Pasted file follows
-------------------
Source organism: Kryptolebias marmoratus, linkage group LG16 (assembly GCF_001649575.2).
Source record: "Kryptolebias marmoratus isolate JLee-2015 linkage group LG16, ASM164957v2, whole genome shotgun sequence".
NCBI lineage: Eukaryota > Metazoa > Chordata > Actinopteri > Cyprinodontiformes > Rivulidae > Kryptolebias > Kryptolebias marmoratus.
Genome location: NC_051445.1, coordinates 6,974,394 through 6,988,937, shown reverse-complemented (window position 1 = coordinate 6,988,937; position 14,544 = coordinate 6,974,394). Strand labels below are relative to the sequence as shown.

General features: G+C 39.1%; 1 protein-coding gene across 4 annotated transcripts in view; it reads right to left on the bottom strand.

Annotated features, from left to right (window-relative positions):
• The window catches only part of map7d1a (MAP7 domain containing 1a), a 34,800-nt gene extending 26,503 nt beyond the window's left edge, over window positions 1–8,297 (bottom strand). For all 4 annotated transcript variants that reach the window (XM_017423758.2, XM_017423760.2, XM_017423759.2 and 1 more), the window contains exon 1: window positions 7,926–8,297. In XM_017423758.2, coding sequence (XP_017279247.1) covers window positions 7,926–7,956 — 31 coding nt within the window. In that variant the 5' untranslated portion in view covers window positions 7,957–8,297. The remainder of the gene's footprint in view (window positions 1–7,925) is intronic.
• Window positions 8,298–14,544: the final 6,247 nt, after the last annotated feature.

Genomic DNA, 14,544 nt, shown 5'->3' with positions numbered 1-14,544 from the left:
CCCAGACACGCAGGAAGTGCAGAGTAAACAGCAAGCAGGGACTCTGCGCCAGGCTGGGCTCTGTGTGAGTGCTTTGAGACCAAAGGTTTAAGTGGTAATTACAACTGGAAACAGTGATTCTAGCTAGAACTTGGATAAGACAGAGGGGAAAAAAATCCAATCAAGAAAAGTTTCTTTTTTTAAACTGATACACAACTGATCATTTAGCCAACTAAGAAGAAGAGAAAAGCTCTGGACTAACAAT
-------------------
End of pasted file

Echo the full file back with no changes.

Source organism: Kryptolebias marmoratus, linkage group LG16 (assembly GCF_001649575.2).
Source record: "Kryptolebias marmoratus isolate JLee-2015 linkage group LG16, ASM164957v2, whole genome shotgun sequence".
NCBI lineage: Eukaryota > Metazoa > Chordata > Actinopteri > Cyprinodontiformes > Rivulidae > Kryptolebias > Kryptolebias marmoratus.
Genome location: NC_051445.1, coordinates 6,974,394 through 6,988,937, shown reverse-complemented (window position 1 = coordinate 6,988,937; position 14,544 = coordinate 6,974,394). Strand labels below are relative to the sequence as shown.

General features: G+C 39.1%; 1 protein-coding gene across 4 annotated transcripts in view; it reads right to left on the bottom strand.

Annotated features, from left to right (window-relative positions):
• The window catches only part of map7d1a (MAP7 domain containing 1a), a 34,800-nt gene extending 26,503 nt beyond the window's left edge, over window positions 1–8,297 (bottom strand). For all 4 annotated transcript variants that reach the window (XM_017423758.2, XM_017423760.2, XM_017423759.2 and 1 more), the window contains exon 1: window positions 7,926–8,297. In XM_017423758.2, coding sequence (XP_017279247.1) covers window positions 7,926–7,956 — 31 coding nt within the window. In that variant the 5' untranslated portion in view covers window positions 7,957–8,297. The remainder of the gene's footprint in view (window positions 1–7,925) is intronic.
• Window positions 8,298–14,544: the final 6,247 nt, after the last annotated feature.

Genomic DNA, 14,544 nt, shown 5'->3' with positions numbered 1-14,544 from the left:
CCCAGACACGCAGGAAGTGCAGAGTAAACAGCAAGCAGGGACTCTGCGCCAGGCTGGGCTCTGTGTGAGTGCTTTGAGACCAAAGGTTTAAGTGGTAATTACAACTGGAAACAGTGATTCTAGCTAGAACTTGGATAAGACAGAGGGGAAAAAAATCCAATCAAGAAAAGTTTCTTTTTTTAAACTGATACACAACTGATCATTTAGCCAACTAAGAAGAAGAGAAAAGCTCTGGACTAACAAT